Deshazor Everett said he was fined $48,000 by the NFL for two hits in Sunday’s game, including this one on Eagles punt returner Darren Sproles. (Photo by Toni L. Sandys/The Washington Post)

Redskins safety Deshazor Everett said he was fined $48,000 for two special teams penalties he committed in the fourth quarter of Sunday’s victory over the Philadelphia Eagles, including a blow on Eagles running back Darren Sproles during a punt return.

Everett plans to appeal both fines, which he said were valued at $24,000 each (Update: The amount was officially $24,309 each and totaled at $48,618). He was flagged 15 yards for not giving Sproles an opportunity to catch the punt, and Everett was penalized another 15 yards for an illegal blindside block on Redskins wide receiver Jamison Crowder’s punt return.

“Some people want to say I’m a dirty player, but I know I’m not a dirty player,” Everett said following Thursday’s practice. “Anybody that knows me knows the type of person that I am. I just play the game physically. I’m not the biggest guy out there, so it’s not like I’m out there just taking shots on everybody. I’m just out there playing football the way I grew up playing football.”

The 24-year-old received the news from the NFL on Wednesday and defended his actions on both plays. Everett understood why he was penalized and fined on the hit he delivered to Sproles, but he doesn’t agree with the fine amount given the circumstances.

“It’s a bang-bang play,” Everett said. “As a punt returner, you definitely have the option to call a fair catch, and you can not catch the ball if it’s a situation where you’re running up towards somebody that’s running up towards you. It’s hard to time that perfectly, and I thought I was. His hands were going up, and he was lowering himself also as I’m going to try to tackle him thinking that, ‘All right, he’s about to grab the ball and I’m going to hit him with perfect timing.’ I understand the fine behind it because I hit him before the ball got there and kind of hitting a defenseless player, but that’s the risk when you’re back there.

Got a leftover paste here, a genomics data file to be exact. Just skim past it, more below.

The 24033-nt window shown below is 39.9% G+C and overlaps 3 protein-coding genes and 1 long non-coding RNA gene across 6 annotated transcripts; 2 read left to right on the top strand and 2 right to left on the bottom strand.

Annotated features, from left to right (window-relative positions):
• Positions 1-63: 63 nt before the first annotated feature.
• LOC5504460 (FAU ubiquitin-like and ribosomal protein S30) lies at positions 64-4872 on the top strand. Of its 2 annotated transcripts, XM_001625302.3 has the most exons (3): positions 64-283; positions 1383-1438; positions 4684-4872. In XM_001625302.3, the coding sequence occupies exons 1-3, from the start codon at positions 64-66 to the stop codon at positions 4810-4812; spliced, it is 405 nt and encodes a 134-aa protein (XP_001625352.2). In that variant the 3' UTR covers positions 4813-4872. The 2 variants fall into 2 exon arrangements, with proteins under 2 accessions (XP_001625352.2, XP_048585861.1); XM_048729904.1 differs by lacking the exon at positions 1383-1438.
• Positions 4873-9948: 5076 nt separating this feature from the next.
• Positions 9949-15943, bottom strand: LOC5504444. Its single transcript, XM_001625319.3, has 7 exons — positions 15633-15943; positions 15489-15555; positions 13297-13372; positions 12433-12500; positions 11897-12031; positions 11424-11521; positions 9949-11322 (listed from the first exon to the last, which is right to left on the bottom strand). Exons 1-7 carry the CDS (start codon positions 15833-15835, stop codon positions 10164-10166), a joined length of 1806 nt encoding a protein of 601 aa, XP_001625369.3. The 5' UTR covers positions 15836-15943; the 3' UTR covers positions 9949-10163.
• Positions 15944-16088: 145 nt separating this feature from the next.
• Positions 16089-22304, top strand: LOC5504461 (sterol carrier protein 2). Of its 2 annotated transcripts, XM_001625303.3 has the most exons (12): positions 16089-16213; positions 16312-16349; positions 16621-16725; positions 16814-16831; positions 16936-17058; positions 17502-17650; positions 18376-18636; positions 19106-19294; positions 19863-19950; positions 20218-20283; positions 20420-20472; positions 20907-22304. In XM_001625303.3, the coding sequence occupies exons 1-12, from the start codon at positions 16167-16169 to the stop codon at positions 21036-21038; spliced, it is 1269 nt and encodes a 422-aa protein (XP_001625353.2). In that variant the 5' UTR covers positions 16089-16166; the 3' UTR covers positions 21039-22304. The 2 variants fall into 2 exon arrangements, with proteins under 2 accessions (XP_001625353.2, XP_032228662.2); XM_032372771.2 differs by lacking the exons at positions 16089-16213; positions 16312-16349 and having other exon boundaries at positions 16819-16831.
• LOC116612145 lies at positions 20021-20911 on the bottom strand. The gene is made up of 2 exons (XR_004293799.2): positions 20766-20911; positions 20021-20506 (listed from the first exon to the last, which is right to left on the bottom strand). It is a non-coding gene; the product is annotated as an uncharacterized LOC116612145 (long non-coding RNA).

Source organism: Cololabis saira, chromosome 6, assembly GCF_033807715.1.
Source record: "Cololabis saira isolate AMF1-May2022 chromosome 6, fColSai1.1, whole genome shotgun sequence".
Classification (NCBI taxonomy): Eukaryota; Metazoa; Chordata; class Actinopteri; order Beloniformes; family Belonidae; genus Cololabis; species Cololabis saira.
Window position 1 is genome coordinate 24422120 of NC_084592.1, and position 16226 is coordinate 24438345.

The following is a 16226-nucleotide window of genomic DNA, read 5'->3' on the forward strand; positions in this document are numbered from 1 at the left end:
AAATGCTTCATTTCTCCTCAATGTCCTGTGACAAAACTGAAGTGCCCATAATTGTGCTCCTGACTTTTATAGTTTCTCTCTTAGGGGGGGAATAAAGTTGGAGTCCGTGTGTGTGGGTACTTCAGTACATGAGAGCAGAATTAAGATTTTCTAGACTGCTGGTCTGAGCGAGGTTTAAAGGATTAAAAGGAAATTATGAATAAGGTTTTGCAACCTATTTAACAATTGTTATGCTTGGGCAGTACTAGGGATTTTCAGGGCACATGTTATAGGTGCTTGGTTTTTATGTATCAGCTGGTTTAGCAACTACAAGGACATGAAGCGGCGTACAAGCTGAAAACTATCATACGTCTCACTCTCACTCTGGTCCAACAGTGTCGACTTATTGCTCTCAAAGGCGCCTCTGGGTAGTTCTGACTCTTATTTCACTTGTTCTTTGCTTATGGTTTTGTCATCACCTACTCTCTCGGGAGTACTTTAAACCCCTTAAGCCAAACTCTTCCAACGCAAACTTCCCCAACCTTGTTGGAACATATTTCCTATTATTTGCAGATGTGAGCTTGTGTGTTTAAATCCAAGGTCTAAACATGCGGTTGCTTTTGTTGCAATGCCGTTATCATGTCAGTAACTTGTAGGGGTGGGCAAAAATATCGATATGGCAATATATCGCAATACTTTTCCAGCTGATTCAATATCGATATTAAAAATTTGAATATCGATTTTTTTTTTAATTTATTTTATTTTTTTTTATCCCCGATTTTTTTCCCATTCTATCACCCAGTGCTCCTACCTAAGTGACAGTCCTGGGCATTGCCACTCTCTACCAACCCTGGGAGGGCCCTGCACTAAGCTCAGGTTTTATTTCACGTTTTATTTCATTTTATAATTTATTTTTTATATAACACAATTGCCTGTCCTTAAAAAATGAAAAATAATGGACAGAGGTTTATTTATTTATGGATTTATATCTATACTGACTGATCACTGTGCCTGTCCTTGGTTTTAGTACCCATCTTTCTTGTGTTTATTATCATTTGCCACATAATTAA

“You have options. You have ways to protect yourself. It’s not like the guy called fair catch, and I still took a shot at him because I’m not that type of player. I thought it was perfect timing, but it wasn’t. That shows you that football is a split-second game.”

The second-year player didn’t agree with the fine he received on the blindside penalty he drew while trying to block Eagles tight end Brent Celek, who was injured on the play. Everett believes the hit was a common play and didn’t warrant a $24,000 fine on top of the penalty.

“It’s not like guys are just purposely going out there saying, ‘Oh yeah, I’m gonna get me a crack back today and put somebody out of the game,’” Everett said. “No. But if you can make a big block, you’re going to try and make that big block right? That’s a highlight for yourself. You’re known as, ‘Oh yeah, he’s a physical guy. Don’t just be running down there [without] your head on a swivel.’ The guy saw me, but he just didn’t have time to react, I guess you can say.”

Everett, who has a $525,000 base salary this season, earns $30,882 per game. The fine will cost him more than just a game check if the amounts are upheld after appeal.

“Yeah, it’s a lot,” Everett said. “But it comes with the territory I guess, huh? I told them Christmas is gonna be a little slim for the fam. It’s all right.”